Three daughters and a wife later, Bridwell can no longer pack up his notebooks and head to the hills to write like he used to. He's got a family now. But he's found the perfect space: his garage-cum-studio. No one bothers him there, though admittedly they stay away for more practical reasons: according to Bridwell, "it's dark and there are lots of bugs." Having this space made Bridwell realize that it's solitude that matters, not where the solitude is.
At the beginning of our interview, Carl Newman of The New Pornographers said that he didn’t think he had a process. He insisted that he was “absolutely not a disciplined writer.” But as he discovered by the time we finished talking, he does have a process. In fact, it’s happening all the time, probably as you read this.
Newman may not sit down to write every day or may not have structured writing time, but according to him, “There’s an obsession in the back of my head that always makes me think about writing. I’m distracted by the idea of songwriting.” I get the sense that Newman is never not thinking about music. He’s always picking up words or turns of a phrase, and he’s always got melodies in his head. So it’s a nonstop process, even though it’s not a deliberate and conscious one. But the act of actually sitting down to write is “painful,” says Newman.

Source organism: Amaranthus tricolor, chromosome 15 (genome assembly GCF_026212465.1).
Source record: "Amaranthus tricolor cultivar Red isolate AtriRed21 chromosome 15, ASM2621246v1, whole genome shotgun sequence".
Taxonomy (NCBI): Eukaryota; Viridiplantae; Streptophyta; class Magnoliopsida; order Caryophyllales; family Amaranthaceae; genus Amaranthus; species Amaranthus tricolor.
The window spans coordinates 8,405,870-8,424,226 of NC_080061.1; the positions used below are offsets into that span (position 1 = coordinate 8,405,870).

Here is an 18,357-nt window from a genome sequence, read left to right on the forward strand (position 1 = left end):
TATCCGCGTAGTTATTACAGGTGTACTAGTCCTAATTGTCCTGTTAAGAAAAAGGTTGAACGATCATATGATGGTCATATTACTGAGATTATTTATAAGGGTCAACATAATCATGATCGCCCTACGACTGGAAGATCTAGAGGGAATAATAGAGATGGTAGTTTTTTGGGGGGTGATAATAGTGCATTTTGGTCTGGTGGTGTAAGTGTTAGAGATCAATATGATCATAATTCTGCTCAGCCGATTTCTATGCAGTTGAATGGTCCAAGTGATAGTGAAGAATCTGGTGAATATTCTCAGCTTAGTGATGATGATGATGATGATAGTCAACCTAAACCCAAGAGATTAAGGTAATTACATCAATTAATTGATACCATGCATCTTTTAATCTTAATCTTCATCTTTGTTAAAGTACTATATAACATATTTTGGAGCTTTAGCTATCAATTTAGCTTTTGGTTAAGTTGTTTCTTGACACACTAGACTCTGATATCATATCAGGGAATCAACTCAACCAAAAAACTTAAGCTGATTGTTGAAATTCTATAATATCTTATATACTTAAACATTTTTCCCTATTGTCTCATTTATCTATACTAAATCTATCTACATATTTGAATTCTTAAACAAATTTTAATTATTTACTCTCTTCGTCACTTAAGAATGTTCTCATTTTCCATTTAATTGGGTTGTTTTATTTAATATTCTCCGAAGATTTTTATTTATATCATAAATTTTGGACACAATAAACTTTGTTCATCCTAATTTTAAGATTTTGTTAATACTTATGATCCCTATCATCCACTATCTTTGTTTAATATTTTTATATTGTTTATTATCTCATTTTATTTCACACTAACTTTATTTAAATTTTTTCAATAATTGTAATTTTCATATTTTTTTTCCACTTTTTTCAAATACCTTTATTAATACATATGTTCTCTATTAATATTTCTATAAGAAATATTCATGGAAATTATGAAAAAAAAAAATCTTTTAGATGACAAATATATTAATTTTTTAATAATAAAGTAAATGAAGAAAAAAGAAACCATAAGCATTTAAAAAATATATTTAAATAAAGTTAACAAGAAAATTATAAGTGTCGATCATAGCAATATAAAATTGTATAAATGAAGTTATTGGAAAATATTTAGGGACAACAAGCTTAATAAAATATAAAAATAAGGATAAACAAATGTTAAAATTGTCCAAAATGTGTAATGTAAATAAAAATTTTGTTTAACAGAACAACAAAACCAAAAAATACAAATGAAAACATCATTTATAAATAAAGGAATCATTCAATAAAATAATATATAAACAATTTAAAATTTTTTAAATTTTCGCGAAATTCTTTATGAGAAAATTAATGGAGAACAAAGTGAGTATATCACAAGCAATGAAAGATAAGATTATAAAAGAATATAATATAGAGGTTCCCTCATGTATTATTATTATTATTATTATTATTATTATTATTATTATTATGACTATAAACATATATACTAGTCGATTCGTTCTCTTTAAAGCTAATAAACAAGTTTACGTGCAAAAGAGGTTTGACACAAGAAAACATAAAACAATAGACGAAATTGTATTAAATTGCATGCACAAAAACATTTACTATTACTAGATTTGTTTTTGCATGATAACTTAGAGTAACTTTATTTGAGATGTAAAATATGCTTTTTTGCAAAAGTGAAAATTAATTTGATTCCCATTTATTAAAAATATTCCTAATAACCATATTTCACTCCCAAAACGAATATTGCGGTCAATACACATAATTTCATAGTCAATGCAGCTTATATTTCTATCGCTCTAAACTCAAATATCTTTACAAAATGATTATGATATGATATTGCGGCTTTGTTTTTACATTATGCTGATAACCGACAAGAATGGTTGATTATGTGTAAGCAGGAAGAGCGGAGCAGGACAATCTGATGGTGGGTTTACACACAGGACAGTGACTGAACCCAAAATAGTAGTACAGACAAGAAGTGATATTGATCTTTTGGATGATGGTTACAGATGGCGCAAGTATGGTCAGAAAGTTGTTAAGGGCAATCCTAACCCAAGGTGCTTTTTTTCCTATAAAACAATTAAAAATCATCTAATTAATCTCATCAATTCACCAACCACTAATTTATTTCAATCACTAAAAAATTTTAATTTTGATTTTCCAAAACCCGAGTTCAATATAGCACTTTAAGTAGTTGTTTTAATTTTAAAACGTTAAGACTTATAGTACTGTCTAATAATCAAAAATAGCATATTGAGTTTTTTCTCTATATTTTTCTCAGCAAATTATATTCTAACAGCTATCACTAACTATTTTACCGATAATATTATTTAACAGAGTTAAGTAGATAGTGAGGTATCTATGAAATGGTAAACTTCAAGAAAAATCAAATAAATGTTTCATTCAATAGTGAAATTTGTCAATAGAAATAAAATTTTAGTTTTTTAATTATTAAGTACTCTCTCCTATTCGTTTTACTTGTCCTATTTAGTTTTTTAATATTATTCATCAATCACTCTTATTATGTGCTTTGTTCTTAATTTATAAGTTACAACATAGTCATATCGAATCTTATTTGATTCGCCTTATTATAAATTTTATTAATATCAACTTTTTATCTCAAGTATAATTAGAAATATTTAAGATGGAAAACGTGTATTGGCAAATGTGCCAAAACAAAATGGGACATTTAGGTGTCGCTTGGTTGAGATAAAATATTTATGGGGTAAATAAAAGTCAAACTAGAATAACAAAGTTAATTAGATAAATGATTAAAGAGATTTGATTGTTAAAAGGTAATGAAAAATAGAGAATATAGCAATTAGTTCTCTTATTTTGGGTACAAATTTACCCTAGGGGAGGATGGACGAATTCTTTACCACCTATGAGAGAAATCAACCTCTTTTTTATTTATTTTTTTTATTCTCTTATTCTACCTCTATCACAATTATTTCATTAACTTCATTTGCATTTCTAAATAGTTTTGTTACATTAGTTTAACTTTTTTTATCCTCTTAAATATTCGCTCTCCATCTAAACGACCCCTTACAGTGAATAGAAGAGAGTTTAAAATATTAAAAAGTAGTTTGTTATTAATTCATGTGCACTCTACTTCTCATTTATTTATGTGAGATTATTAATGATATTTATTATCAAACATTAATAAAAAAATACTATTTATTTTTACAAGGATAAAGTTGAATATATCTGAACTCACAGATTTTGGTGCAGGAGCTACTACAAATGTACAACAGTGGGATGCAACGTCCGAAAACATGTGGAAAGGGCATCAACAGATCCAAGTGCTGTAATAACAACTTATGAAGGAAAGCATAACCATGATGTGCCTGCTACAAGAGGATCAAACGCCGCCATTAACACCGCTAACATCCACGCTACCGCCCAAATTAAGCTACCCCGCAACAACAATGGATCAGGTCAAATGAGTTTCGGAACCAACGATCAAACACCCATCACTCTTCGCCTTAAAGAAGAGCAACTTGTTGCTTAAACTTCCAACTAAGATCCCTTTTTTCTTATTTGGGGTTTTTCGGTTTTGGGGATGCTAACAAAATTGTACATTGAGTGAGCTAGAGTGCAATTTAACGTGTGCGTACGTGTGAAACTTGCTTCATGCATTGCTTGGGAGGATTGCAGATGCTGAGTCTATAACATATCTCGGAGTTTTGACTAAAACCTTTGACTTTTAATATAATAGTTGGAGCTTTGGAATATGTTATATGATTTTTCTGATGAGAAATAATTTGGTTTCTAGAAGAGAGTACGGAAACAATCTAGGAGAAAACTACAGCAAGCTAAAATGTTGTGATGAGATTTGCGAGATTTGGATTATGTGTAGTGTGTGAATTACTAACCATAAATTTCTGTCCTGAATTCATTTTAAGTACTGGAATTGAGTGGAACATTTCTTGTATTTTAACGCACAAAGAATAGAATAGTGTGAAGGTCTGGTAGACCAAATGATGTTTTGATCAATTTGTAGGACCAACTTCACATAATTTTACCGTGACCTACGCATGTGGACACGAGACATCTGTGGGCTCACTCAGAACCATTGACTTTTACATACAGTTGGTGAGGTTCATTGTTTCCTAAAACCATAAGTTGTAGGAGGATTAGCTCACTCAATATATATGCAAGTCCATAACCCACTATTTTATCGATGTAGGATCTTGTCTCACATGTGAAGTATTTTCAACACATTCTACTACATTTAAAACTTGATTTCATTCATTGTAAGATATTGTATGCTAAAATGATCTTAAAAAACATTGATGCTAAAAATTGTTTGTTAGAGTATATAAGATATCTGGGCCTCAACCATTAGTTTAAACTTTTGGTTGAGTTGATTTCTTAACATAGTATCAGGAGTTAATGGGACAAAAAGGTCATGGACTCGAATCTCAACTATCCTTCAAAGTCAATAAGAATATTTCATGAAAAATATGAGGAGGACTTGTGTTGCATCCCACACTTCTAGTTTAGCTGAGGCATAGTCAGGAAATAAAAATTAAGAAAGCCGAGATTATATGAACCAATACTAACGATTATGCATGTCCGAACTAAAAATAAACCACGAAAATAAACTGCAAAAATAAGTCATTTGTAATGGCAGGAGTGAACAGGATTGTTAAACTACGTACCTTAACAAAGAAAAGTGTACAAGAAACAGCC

Read my interview with Carl Newman after the video. We get to the bottom of his creative process, but we also talk about Infinite Jest, his obsession with 10cc, and why lyrics are such a punishing part of his songwriting process. And course, we talk about the role that turn signals and windshield wipers play in his creative process.
Next time you pass through a food court at your local mall, look around for the guy in the video below. He's probably got his head down, scrawling on a piece of paper or maybe even a sketch pad. He likes the energy of the people there, as long as it doesn't distract him. Don't be surprised if it's Cory Branan; after all, the food court at the Oak Court Mall in Memphis is where he wrote his first two albums.
Rolling Stone named Branan one of the "10 New Artists You Need to Know in 2014" for his terrific new release The No Hit Wonder on Bloodshot Records. Branan's music has been described by critics as a mixture of country, punk, and rock n roll. But he's also a fantastic storyteller who takes great care to craft his lyrics. He's one of the few songwriters I've interviewed who starts with the lyrics rather than the music, and by his own admission his process involves "tons of overwriting coupled with merciless editing." What's important to Branan more than the content of the words is the cadence and the rhythm of the lyrics. It's something he's always thinking about: in fact, the voice memo on his phone is so filled with lines and lyrics that he can no longer use it to play music at parties. If he does, and it's on shuffle, you're liable to hear a voice memo of Cory reciting song ideas in between songs.